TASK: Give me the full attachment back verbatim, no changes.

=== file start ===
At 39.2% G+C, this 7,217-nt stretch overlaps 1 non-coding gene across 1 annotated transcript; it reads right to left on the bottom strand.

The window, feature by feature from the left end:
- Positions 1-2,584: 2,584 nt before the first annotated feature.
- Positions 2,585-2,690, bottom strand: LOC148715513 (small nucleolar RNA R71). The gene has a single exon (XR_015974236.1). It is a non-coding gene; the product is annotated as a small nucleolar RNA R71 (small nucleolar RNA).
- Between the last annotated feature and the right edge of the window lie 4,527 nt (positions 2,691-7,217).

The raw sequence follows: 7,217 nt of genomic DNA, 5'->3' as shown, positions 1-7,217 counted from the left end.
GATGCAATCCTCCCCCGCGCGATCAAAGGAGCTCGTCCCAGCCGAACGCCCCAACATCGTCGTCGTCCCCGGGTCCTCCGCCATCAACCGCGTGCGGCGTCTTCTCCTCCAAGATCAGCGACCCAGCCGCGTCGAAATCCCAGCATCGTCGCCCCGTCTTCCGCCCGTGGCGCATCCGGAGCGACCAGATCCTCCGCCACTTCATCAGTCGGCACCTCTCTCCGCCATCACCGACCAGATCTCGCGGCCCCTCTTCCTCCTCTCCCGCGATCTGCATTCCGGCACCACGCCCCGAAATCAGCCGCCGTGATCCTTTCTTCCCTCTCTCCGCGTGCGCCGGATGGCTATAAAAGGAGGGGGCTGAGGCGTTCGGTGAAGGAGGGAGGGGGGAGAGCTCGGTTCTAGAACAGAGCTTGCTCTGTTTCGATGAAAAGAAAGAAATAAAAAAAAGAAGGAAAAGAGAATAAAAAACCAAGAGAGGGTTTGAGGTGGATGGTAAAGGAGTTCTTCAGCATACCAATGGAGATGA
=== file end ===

At 39.2% G+C, this 7,217-nt stretch overlaps 1 non-coding gene across 1 annotated transcript; it reads right to left on the bottom strand.

The window, feature by feature from the left end:
- Positions 1-2,584: 2,584 nt before the first annotated feature.
- Positions 2,585-2,690, bottom strand: LOC148715513 (small nucleolar RNA R71). The gene has a single exon (XR_015974236.1). It is a non-coding gene; the product is annotated as a small nucleolar RNA R71 (small nucleolar RNA).
- Between the last annotated feature and the right edge of the window lie 4,527 nt (positions 2,691-7,217).

The raw sequence follows: 7,217 nt of genomic DNA, 5'->3' as shown, positions 1-7,217 counted from the left end.
GATGCAATCCTCCCCCGCGCGATCAAAGGAGCTCGTCCCAGCCGAACGCCCCAACATCGTCGTCGTCCCCGGGTCCTCCGCCATCAACCGCGTGCGGCGTCTTCTCCTCCAAGATCAGCGACCCAGCCGCGTCGAAATCCCAGCATCGTCGCCCCGTCTTCCGCCCGTGGCGCATCCGGAGCGACCAGATCCTCCGCCACTTCATCAGTCGGCACCTCTCTCCGCCATCACCGACCAGATCTCGCGGCCCCTCTTCCTCCTCTCCCGCGATCTGCATTCCGGCACCACGCCCCGAAATCAGCCGCCGTGATCCTTTCTTCCCTCTCTCCGCGTGCGCCGGATGGCTATAAAAGGAGGGGGCTGAGGCGTTCGGTGAAGGAGGGAGGGGGGAGAGCTCGGTTCTAGAACAGAGCTTGCTCTGTTTCGATGAAAAGAAAGAAATAAAAAAAAGAAGGAAAAGAGAATAAAAAACCAAGAGAGGGTTTGAGGTGGATGGTAAAGGAGTTCTTCAGCATACCAATGGAGATGA